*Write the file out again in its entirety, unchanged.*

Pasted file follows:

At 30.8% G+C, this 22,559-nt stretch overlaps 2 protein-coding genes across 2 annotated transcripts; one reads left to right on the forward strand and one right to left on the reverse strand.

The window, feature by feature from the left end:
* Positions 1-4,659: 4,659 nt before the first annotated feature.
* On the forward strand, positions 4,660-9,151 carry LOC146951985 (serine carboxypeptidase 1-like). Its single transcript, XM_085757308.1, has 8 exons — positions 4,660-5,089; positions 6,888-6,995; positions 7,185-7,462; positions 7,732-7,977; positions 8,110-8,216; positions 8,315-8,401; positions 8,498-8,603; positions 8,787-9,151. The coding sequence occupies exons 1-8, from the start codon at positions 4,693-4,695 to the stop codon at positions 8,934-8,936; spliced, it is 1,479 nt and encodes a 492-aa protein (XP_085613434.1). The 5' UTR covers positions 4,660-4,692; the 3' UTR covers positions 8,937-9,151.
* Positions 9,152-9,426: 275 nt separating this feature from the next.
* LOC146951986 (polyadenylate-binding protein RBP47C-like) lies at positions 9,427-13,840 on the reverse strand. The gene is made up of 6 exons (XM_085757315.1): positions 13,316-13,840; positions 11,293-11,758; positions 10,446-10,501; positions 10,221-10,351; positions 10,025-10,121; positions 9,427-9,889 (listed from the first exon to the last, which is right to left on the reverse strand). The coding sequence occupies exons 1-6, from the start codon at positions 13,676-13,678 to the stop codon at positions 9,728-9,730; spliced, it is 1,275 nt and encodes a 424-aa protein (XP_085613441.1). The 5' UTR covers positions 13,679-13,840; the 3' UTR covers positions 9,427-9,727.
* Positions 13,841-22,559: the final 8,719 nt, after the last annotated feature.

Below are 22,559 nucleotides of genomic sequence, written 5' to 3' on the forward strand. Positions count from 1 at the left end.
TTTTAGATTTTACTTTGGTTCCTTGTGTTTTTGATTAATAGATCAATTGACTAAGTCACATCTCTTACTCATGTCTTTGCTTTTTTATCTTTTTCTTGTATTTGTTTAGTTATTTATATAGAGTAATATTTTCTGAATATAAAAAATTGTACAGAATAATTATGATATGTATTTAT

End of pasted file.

At 30.8% G+C, this 22,559-nt stretch overlaps 2 protein-coding genes across 2 annotated transcripts; one reads left to right on the forward strand and one right to left on the reverse strand.

The window, feature by feature from the left end:
* Positions 1-4,659: 4,659 nt before the first annotated feature.
* On the forward strand, positions 4,660-9,151 carry LOC146951985 (serine carboxypeptidase 1-like). Its single transcript, XM_085757308.1, has 8 exons — positions 4,660-5,089; positions 6,888-6,995; positions 7,185-7,462; positions 7,732-7,977; positions 8,110-8,216; positions 8,315-8,401; positions 8,498-8,603; positions 8,787-9,151. The coding sequence occupies exons 1-8, from the start codon at positions 4,693-4,695 to the stop codon at positions 8,934-8,936; spliced, it is 1,479 nt and encodes a 492-aa protein (XP_085613434.1). The 5' UTR covers positions 4,660-4,692; the 3' UTR covers positions 8,937-9,151.
* Positions 9,152-9,426: 275 nt separating this feature from the next.
* LOC146951986 (polyadenylate-binding protein RBP47C-like) lies at positions 9,427-13,840 on the reverse strand. The gene is made up of 6 exons (XM_085757315.1): positions 13,316-13,840; positions 11,293-11,758; positions 10,446-10,501; positions 10,221-10,351; positions 10,025-10,121; positions 9,427-9,889 (listed from the first exon to the last, which is right to left on the reverse strand). The coding sequence occupies exons 1-6, from the start codon at positions 13,676-13,678 to the stop codon at positions 9,728-9,730; spliced, it is 1,275 nt and encodes a 424-aa protein (XP_085613441.1). The 5' UTR covers positions 13,679-13,840; the 3' UTR covers positions 9,427-9,727.
* Positions 13,841-22,559: the final 8,719 nt, after the last annotated feature.

Below are 22,559 nucleotides of genomic sequence, written 5' to 3' on the forward strand. Positions count from 1 at the left end.
TTTTAGATTTTACTTTGGTTCCTTGTGTTTTTGATTAATAGATCAATTGACTAAGTCACATCTCTTACTCATGTCTTTGCTTTTTTATCTTTTTCTTGTATTTGTTTAGTTATTTATATAGAGTAATATTTTCTGAATATAAAAAATTGTACAGAATAATTATGATATGTATTTAT